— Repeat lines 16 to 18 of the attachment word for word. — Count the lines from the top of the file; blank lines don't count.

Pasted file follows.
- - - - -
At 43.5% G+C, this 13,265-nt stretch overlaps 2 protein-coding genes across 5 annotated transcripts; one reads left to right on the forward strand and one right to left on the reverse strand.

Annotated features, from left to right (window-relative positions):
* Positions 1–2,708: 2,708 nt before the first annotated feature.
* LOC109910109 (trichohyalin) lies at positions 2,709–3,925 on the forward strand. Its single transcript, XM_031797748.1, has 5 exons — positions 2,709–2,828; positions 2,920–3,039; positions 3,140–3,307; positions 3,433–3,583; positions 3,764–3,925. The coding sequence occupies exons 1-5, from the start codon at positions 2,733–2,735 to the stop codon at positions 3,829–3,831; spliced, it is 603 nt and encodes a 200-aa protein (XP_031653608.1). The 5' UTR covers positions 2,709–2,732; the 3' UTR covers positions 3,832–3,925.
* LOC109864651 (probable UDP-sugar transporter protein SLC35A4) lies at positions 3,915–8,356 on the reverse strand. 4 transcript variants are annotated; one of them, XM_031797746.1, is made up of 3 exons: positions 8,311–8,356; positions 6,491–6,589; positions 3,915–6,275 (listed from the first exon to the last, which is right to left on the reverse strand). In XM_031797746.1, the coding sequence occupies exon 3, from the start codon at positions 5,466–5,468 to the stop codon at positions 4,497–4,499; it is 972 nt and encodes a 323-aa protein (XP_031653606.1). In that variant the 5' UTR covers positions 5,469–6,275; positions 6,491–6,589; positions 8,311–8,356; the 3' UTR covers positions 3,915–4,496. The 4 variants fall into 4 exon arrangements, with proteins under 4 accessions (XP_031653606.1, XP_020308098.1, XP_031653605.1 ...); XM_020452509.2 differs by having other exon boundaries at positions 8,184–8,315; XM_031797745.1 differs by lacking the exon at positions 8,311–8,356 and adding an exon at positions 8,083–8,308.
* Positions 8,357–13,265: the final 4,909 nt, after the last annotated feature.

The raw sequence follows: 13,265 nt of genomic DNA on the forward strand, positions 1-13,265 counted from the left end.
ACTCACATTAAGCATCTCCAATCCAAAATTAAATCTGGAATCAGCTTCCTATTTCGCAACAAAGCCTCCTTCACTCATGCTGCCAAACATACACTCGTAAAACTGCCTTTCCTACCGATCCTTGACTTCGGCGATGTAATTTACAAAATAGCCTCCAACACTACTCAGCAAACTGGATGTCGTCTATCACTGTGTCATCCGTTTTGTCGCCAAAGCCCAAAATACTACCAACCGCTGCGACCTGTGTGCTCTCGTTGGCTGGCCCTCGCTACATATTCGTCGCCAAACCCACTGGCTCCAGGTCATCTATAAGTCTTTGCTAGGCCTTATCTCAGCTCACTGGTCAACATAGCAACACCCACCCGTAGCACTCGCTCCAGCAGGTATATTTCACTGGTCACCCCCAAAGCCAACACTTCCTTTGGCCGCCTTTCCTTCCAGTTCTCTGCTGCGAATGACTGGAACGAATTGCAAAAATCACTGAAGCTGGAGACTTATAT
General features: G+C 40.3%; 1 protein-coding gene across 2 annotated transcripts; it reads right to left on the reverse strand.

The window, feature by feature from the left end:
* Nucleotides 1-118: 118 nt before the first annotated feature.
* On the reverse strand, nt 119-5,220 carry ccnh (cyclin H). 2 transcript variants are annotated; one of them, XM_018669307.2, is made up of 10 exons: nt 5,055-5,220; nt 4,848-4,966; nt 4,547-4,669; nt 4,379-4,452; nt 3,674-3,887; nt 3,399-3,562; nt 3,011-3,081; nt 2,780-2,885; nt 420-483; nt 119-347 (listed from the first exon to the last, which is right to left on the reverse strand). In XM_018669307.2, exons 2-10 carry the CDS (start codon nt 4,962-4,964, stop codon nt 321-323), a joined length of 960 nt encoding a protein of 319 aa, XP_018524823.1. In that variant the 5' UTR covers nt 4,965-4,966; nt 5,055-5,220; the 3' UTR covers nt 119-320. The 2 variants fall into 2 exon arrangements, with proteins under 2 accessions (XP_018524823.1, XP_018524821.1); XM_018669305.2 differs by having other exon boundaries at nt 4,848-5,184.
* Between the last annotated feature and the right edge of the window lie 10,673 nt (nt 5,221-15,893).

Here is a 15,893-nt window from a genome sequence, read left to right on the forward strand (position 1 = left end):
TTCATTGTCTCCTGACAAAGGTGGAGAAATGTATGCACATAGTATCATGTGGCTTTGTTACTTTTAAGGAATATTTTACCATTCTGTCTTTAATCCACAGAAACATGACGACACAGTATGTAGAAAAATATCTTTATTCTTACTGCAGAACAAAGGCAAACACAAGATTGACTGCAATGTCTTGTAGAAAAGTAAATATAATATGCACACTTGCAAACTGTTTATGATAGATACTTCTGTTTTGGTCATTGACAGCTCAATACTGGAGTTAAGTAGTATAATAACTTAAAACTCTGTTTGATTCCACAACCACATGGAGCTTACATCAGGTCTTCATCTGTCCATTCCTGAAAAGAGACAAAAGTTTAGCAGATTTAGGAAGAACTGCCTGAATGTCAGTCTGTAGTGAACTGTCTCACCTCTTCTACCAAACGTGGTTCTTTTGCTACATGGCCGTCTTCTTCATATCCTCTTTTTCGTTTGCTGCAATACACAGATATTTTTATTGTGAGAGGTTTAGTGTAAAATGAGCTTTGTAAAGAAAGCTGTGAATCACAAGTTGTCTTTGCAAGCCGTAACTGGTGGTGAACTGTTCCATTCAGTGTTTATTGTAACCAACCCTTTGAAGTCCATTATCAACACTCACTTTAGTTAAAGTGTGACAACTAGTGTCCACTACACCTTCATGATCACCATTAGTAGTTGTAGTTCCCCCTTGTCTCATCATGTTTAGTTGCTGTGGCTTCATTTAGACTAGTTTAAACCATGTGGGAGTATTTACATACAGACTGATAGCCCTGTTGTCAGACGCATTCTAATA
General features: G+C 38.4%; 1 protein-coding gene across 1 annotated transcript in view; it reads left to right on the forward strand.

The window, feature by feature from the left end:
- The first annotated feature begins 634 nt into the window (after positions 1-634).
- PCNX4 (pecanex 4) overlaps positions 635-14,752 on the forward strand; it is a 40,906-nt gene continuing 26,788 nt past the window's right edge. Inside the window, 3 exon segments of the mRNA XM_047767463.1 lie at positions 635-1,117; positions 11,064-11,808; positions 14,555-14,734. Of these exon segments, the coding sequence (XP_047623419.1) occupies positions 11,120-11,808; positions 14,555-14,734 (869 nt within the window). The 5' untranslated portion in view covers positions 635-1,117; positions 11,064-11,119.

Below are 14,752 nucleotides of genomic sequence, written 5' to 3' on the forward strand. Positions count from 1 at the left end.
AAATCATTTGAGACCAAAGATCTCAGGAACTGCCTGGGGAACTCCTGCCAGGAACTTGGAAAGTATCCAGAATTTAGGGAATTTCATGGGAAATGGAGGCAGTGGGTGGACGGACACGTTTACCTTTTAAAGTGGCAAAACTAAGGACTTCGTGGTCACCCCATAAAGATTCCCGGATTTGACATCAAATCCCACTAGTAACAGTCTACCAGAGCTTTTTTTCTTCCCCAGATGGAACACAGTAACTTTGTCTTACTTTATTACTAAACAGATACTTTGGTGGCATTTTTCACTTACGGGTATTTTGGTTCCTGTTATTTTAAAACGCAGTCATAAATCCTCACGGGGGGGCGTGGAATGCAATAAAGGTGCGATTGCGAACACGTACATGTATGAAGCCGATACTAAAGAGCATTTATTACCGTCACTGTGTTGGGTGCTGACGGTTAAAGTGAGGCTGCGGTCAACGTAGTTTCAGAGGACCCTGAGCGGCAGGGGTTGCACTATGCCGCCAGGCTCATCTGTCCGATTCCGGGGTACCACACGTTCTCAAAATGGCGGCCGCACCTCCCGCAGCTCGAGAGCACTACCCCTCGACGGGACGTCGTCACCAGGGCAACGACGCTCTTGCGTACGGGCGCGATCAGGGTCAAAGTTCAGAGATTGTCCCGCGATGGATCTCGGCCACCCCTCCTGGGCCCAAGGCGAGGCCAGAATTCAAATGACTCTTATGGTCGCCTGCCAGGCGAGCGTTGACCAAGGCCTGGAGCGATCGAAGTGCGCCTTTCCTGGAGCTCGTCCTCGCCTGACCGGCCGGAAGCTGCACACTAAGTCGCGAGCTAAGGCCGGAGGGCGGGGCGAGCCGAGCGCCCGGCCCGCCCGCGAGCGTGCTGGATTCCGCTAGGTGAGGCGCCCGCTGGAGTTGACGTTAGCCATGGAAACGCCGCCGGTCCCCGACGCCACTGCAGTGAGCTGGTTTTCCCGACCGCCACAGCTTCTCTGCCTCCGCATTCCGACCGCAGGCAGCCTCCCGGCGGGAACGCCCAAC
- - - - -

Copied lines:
General features: G+C 38.4%; 1 protein-coding gene across 1 annotated transcript in view; it reads left to right on the forward strand.

The window, feature by feature from the left end:
- The first annotated feature begins 634 nt into the window (after positions 1-634).